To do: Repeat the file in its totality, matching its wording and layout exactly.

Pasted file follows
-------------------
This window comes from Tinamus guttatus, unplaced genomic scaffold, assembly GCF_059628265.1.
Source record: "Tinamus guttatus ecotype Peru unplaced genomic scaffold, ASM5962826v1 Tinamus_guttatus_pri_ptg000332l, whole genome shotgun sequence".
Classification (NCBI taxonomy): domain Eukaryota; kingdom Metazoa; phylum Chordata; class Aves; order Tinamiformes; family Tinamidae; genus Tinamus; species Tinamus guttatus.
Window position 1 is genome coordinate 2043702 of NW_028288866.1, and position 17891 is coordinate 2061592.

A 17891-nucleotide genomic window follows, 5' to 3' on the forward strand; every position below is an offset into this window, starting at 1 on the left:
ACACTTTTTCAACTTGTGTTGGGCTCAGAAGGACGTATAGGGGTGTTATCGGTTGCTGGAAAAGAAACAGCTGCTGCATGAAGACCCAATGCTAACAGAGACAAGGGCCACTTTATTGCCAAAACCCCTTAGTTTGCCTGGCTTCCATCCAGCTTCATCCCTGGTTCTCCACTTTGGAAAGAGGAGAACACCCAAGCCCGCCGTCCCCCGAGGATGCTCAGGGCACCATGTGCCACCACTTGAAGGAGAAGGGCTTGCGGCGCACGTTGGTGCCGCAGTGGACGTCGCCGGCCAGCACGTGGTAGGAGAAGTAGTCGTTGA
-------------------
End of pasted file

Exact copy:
This window comes from Tinamus guttatus, unplaced genomic scaffold, assembly GCF_059628265.1.
Source record: "Tinamus guttatus ecotype Peru unplaced genomic scaffold, ASM5962826v1 Tinamus_guttatus_pri_ptg000332l, whole genome shotgun sequence".
Classification (NCBI taxonomy): domain Eukaryota; kingdom Metazoa; phylum Chordata; class Aves; order Tinamiformes; family Tinamidae; genus Tinamus; species Tinamus guttatus.
Window position 1 is genome coordinate 2043702 of NW_028288866.1, and position 17891 is coordinate 2061592.

A 17891-nucleotide genomic window follows, 5' to 3' on the forward strand; every position below is an offset into this window, starting at 1 on the left:
ACACTTTTTCAACTTGTGTTGGGCTCAGAAGGACGTATAGGGGTGTTATCGGTTGCTGGAAAAGAAACAGCTGCTGCATGAAGACCCAATGCTAACAGAGACAAGGGCCACTTTATTGCCAAAACCCCTTAGTTTGCCTGGCTTCCATCCAGCTTCATCCCTGGTTCTCCACTTTGGAAAGAGGAGAACACCCAAGCCCGCCGTCCCCCGAGGATGCTCAGGGCACCATGTGCCACCACTTGAAGGAGAAGGGCTTGCGGCGCACGTTGGTGCCGCAGTGGACGTCGCCGGCCAGCACGTGGTAGGAGAAGTAGTCGTTGA